Tense, Reference, and Worldmaking

Tense, Reference, and Worldmaking

Copyright Date: 1991
Pages: 392
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  • Book Info
    Tense, Reference, and Worldmaking
    Book Description:

    Using Reichenbach's (1947) theory of tenses and temporal structures as a point of departure, McGilvray modifies it to produce a theory of his own. Analysing the difficulties Reichenbach's theory has in explaining the relationship of a speaker to a world, he introduces a new model for this relationship based on the three-interval temporal topology that Reichenbachian theory assigns to the sentences of natural languages.

    eISBN: 978-0-7735-6313-1
    Subjects: Linguistics

Table of Contents

  1. Front Matter
    (pp. i-vi)
  2. Table of Contents
    (pp. vii-xii)
  3. Acknowledgments
    (pp. xiii-2)
  4. Introduction
    (pp. 3-10)

    This is a book on tense and temporal structure. Like anyone who proposes a theory of tense and temporal structure, I have an agenda. Those who are interested in tenses and time in language are interested in these matters because they think that something special is revealed in a close look at the past, present, and future, at the perfect and anticipative, and at temporal adverbs.

    My interest in tense and time relationships is driven by the conviction that the tenses of the sentences of our languages are intimately connected with some very special abilities we have — abilities with which...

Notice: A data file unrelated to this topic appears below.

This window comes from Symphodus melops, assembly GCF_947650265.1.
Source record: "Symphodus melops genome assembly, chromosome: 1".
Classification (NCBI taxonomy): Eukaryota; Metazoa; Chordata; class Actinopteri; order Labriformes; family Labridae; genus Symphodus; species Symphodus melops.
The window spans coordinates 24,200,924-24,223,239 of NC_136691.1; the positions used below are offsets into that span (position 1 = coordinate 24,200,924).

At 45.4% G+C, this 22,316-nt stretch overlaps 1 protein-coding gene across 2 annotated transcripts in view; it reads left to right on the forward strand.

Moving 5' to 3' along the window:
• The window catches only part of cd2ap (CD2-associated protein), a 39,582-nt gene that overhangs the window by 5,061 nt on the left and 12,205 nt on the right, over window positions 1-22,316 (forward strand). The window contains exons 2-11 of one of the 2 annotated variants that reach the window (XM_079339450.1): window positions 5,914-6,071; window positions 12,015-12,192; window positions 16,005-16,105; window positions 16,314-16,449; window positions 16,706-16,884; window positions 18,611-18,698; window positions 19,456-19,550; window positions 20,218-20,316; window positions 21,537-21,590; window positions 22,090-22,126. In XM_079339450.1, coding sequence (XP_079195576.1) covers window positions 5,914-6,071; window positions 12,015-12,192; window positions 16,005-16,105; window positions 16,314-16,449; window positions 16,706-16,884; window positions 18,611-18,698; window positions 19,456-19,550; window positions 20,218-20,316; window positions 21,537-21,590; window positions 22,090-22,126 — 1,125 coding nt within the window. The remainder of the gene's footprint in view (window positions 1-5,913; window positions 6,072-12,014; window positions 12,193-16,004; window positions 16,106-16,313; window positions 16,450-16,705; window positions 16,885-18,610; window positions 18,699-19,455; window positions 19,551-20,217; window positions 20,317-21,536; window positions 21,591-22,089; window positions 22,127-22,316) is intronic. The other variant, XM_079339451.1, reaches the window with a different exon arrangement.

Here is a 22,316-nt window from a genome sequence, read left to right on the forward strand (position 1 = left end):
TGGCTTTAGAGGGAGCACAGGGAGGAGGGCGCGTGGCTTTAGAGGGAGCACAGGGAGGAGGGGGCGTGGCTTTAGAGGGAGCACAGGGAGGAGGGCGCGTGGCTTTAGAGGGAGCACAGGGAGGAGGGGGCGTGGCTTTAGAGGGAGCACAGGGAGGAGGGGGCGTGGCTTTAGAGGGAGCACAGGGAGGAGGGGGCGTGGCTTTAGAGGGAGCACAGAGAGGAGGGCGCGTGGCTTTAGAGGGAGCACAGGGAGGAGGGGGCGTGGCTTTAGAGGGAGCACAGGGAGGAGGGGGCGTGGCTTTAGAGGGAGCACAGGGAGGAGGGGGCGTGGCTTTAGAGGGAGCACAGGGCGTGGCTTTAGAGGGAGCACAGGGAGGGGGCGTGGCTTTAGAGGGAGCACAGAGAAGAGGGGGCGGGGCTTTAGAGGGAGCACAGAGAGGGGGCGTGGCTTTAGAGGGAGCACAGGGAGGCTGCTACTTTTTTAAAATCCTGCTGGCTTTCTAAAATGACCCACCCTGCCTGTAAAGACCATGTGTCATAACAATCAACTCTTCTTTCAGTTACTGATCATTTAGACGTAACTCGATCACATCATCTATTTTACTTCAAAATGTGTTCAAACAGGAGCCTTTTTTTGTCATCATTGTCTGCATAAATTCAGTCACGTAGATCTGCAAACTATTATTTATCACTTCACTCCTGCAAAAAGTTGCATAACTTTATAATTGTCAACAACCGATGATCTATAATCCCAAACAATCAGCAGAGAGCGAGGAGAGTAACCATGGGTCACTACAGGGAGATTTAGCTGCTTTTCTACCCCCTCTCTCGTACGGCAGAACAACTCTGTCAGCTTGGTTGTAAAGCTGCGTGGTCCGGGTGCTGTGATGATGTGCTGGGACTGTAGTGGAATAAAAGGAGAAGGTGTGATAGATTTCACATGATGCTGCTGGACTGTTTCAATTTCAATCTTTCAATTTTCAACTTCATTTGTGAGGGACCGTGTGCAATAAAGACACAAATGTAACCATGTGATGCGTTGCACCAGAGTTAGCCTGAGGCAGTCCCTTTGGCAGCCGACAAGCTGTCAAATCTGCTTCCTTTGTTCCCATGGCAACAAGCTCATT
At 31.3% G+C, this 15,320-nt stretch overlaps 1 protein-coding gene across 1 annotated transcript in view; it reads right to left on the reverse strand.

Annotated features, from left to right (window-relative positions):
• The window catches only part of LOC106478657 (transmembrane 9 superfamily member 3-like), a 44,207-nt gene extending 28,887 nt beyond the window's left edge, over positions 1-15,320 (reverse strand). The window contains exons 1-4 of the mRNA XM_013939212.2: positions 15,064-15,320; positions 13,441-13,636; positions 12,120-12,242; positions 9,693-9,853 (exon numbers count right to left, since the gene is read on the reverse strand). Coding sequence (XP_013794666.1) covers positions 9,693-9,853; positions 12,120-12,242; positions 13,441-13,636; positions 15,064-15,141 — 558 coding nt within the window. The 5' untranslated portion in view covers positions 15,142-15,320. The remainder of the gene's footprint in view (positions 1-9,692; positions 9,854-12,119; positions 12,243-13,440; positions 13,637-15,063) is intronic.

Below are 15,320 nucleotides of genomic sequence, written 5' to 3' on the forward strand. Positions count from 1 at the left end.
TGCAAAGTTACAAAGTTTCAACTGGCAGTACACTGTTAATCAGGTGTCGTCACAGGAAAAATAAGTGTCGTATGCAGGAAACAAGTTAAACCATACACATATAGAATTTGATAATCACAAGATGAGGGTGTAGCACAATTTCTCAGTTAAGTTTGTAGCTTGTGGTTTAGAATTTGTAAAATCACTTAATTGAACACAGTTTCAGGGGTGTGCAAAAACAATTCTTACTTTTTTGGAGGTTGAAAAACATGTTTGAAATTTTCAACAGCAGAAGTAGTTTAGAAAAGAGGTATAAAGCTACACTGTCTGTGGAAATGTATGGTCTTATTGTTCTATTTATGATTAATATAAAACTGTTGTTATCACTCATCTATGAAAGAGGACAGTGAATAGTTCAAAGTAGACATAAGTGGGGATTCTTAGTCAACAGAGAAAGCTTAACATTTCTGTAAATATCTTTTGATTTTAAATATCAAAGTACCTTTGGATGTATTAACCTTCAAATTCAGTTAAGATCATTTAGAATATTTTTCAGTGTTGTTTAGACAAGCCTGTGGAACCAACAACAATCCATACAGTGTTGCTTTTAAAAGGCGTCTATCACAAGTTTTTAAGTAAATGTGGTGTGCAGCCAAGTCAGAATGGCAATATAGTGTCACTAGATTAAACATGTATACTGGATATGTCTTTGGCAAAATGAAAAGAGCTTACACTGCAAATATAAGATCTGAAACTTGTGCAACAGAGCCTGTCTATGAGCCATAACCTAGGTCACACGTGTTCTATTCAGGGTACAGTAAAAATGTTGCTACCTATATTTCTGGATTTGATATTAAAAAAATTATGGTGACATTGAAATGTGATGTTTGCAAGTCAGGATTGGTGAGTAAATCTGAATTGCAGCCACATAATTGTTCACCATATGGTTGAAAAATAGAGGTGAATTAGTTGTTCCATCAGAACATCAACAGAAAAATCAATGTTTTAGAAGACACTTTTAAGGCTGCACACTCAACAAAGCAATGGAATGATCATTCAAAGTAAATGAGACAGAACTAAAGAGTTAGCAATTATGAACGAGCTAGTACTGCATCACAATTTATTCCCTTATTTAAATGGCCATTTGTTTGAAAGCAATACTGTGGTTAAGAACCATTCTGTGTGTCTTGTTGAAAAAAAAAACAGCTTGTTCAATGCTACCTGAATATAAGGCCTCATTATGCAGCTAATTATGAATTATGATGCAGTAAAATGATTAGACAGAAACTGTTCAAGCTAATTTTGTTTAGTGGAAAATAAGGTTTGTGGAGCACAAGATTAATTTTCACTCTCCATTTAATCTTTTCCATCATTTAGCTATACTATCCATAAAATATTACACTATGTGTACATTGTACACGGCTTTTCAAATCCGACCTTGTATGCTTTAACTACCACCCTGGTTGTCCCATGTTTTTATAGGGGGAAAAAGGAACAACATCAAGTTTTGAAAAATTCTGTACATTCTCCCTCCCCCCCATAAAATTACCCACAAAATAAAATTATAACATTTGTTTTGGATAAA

5. 1 The Basic Temporal and Semantic Structure of Sentences
    (pp. 11-60)

    Russell’s complaint about tenses in 1918 was echoed, with considerably less charm, by many philosophers in the first half of this century. Tenses were thought to be a nuisance; usually they were ignored, although some took them seriously enough to try to eliminate them from a “proper” language. Russell himself ignored tenses until about 1940, when he produced a “token-reflexive” account of tenses, an interesting effort that, along with the development of tense logic and Reichenbach’s temporal topology, put the discussion of tenses on the philosophical agenda. Yet in a way Russell was concerned with tenses from the start. In...